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Next Generation Sequencing (NGS)
An Introduction

Deoxyribonucleic acid, commonly known as DNA, contains the blueprints of life. Within its structures are the codes required for the assembly of proteins and non-coding RNA – these molecular machineries affect all the biological systems that create and maintain life. By understanding the sequence of DNA, researchers have been able to elucidate the structure and function of proteins as well as RNA and have gained an understanding of the underlying causes of disease. Next Generation Sequencing (NGS) is a powerful platform that has enabled the sequencing of thousands to millions of DNA molecules simultaneously. This powerful tool is revolutionizing fields such as personalized medicine, genetic diseases, and clinical diagnostics by offering a high throughput option with the capability to sequence multiple individuals at the same time.

Sanger Sequencing

Sanger Sequencing utilizes a high fidelity DNA-dependent polymerase to generate a complimentary copy to a single stranded DNA template (1) (2) (3). In each reaction a single primer, complementary to the template, initiates a DNA synthesis reaction from its 3’ end. Deoxynucleotides or nucleotides, which are the monomers of DNA, are added one after the other in a template-dependent manner forming phospho-diester bonds between the 3’ hydroxyl of the growing end of the primer and the 5’ tri-phosphate group of the incoming nucleotide (Figure 1)(1).

Each reaction also contains a mixture of four di-deoxynucleotides, one for each DNA base (i.e. A, G, T, and C). These di-deoxynucleotides resemble the DNA monomers enough to allow incorporation into the growing strand, however, they differ from natural deoxynucleotides in two ways: 1) they lack a 3’ hydroxyl group which is required for further DNA extension resulting in chain termination once incorporated in the DNA molecule, and 2) each di-deoxynucleotide has a unique fluorescent dye attached to it allowing for automatic detection of the DNA sequence (3) (4) (5).

Many copies of different-length DNA fragments are generated in each reaction, terminated at all of the nucleotide positions of the template molecule by one of the di-deoxynucleotides (Figure 1). The reaction mixtures are loaded on the sequencing machine, either manually onto slab gels or automatically with capillaries, and are electrophoresed to separate the DNA molecules by size. The DNA sequence is read through the fluorescent emission of the di-deoxynucleotide as it flows through the gel (Figure 2) (5). Modern day Sanger Sequencing instruments use capillary based automated electrophoresis, which typically analyzes 8–96 sequencing reactions simultaneously.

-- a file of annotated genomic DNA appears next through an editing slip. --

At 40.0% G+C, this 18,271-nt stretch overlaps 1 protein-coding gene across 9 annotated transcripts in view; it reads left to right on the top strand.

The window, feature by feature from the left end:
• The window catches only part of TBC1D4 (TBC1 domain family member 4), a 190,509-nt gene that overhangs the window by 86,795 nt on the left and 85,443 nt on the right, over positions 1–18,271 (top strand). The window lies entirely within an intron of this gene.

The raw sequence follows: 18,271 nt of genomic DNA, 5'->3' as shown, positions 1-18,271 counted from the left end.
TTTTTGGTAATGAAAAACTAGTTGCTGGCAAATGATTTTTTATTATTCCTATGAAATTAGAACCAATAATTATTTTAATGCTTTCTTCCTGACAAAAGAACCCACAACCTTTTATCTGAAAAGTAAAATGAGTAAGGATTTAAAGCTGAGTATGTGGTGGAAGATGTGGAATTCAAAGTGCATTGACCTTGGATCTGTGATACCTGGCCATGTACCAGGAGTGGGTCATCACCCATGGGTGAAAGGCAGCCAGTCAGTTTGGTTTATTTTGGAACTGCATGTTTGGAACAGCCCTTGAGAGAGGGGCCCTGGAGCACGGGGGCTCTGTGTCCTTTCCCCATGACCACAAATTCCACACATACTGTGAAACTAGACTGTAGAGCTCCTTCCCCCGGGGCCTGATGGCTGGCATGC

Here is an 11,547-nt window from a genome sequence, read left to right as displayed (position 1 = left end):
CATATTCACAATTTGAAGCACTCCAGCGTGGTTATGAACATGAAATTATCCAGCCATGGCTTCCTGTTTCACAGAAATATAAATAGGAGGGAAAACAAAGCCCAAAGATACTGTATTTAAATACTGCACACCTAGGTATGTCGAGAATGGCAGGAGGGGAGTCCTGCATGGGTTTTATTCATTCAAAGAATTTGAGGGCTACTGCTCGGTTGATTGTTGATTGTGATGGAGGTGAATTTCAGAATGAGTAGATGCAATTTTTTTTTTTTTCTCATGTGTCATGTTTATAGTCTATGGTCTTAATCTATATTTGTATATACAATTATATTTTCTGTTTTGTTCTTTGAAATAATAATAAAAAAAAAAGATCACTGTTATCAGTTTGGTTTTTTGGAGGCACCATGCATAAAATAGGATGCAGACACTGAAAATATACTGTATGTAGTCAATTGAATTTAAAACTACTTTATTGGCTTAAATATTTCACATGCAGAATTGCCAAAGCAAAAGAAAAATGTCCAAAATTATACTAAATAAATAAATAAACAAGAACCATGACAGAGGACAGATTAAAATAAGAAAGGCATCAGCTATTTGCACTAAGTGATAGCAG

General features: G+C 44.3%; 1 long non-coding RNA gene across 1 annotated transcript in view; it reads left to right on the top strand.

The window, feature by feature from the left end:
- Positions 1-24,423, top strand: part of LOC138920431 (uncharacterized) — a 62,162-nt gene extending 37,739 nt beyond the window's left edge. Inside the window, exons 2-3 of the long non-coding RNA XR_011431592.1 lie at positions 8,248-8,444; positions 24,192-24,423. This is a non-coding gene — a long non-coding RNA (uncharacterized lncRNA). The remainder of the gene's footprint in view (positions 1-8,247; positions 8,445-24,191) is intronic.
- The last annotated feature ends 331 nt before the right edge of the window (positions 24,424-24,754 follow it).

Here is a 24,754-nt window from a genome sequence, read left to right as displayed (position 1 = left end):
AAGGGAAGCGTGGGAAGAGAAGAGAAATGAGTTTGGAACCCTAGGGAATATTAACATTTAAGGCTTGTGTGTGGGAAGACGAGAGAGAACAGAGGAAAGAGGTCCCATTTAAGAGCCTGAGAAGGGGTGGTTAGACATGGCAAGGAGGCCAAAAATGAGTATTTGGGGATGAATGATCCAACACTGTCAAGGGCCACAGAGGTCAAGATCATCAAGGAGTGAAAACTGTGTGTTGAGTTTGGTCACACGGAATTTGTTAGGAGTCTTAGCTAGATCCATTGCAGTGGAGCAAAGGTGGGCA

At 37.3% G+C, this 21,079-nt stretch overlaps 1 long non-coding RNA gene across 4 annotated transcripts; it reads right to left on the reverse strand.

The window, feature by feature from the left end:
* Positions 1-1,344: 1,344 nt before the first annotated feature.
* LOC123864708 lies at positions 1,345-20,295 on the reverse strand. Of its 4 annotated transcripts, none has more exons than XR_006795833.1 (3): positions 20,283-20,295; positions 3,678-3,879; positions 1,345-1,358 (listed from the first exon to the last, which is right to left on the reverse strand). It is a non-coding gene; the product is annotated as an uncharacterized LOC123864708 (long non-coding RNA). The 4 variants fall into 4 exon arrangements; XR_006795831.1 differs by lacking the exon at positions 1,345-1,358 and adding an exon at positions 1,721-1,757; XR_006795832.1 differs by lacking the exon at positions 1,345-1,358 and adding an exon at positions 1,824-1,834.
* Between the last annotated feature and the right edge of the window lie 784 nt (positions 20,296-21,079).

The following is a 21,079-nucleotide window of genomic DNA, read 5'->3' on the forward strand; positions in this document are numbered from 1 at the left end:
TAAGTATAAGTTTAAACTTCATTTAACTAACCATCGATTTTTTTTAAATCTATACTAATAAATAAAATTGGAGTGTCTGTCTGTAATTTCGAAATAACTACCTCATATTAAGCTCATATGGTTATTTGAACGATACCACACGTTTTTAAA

Figure 1 – An illustration of Sanger Sequencing.


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Similarities between different NGS Technologies (6)(7)(8)(9)

Next Generation Sequencing systems have been introduced in the past decade that allow for massively parallel sequencing reactions. These systems are capable of analyzing millions or even billions of sequencing reactions at the same time. Although different machines have been developed with various differing technical details, they all share some common features which are outlined below (Figure 2):


1. Sample Preparation:

All Next Generation Sequencing platforms require a library obtained either by amplification or ligation with custom adapter sequences. These adapter sequences allow for library hybridization to the sequencing chips and provide a universal priming site for sequencing primers. learn more about sample preperation from our Next Generation Sequencing - Experimental Design knowledge base.


2. Sequencing machines:

Each library fragment is amplified on a solid surface (either beads or a flat silicon derived surface) with covalently attached DNA linkers that hybridize the library adapters. This amplification creates clusters of DNA, each originating from a single library fragment; each cluster will act as an individual sequencing reaction.

The sequence of each cluster is optically read (either through the generation of light or fluorescent signal) from repeated cycles of nucleotide incorporation. Each machine has its own unique cycling condition; for example, the Illumina system uses repeated cycles of incorporation of reversibly fluorescent and terminated nucleotides followed by signal acquisition and removal of the fluorescent and terminator groups.